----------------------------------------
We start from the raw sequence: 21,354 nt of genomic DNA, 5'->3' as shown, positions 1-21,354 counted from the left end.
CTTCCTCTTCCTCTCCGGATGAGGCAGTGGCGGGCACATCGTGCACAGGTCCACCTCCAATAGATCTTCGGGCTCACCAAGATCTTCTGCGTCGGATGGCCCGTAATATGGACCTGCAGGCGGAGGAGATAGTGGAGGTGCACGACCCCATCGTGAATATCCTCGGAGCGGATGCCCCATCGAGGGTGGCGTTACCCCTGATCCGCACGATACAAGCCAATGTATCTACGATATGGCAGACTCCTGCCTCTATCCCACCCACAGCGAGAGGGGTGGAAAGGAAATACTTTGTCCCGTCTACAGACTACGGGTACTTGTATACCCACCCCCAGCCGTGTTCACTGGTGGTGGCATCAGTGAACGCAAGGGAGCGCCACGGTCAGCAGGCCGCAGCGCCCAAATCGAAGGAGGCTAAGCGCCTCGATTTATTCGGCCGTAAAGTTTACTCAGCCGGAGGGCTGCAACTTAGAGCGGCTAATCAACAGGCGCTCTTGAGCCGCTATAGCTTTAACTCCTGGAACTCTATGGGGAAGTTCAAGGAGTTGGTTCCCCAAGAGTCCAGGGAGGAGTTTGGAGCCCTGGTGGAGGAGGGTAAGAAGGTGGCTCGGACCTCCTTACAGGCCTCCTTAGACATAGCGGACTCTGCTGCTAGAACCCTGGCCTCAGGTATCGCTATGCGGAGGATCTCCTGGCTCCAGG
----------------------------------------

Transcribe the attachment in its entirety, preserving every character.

We start from the raw sequence: 21,354 nt of genomic DNA, 5'->3' as shown, positions 1-21,354 counted from the left end.
CTTCCTCTTCCTCTCCGGATGAGGCAGTGGCGGGCACATCGTGCACAGGTCCACCTCCAATAGATCTTCGGGCTCACCAAGATCTTCTGCGTCGGATGGCCCGTAATATGGACCTGCAGGCGGAGGAGATAGTGGAGGTGCACGACCCCATCGTGAATATCCTCGGAGCGGATGCCCCATCGAGGGTGGCGTTACCCCTGATCCGCACGATACAAGCCAATGTATCTACGATATGGCAGACTCCTGCCTCTATCCCACCCACAGCGAGAGGGGTGGAAAGGAAATACTTTGTCCCGTCTACAGACTACGGGTACTTGTATACCCACCCCCAGCCGTGTTCACTGGTGGTGGCATCAGTGAACGCAAGGGAGCGCCACGGTCAGCAGGCCGCAGCGCCCAAATCGAAGGAGGCTAAGCGCCTCGATTTATTCGGCCGTAAAGTTTACTCAGCCGGAGGGCTGCAACTTAGAGCGGCTAATCAACAGGCGCTCTTGAGCCGCTATAGCTTTAACTCCTGGAACTCTATGGGGAAGTTCAAGGAGTTGGTTCCCCAAGAGTCCAGGGAGGAGTTTGGAGCCCTGGTGGAGGAGGGTAAGAAGGTGGCTCGGACCTCCTTACAGGCCTCCTTAGACATAGCGGACTCTGCTGCTAGAACCCTGGCCTCAGGTATCGCTATGCGGAGGATCTCCTGGCTCCAGG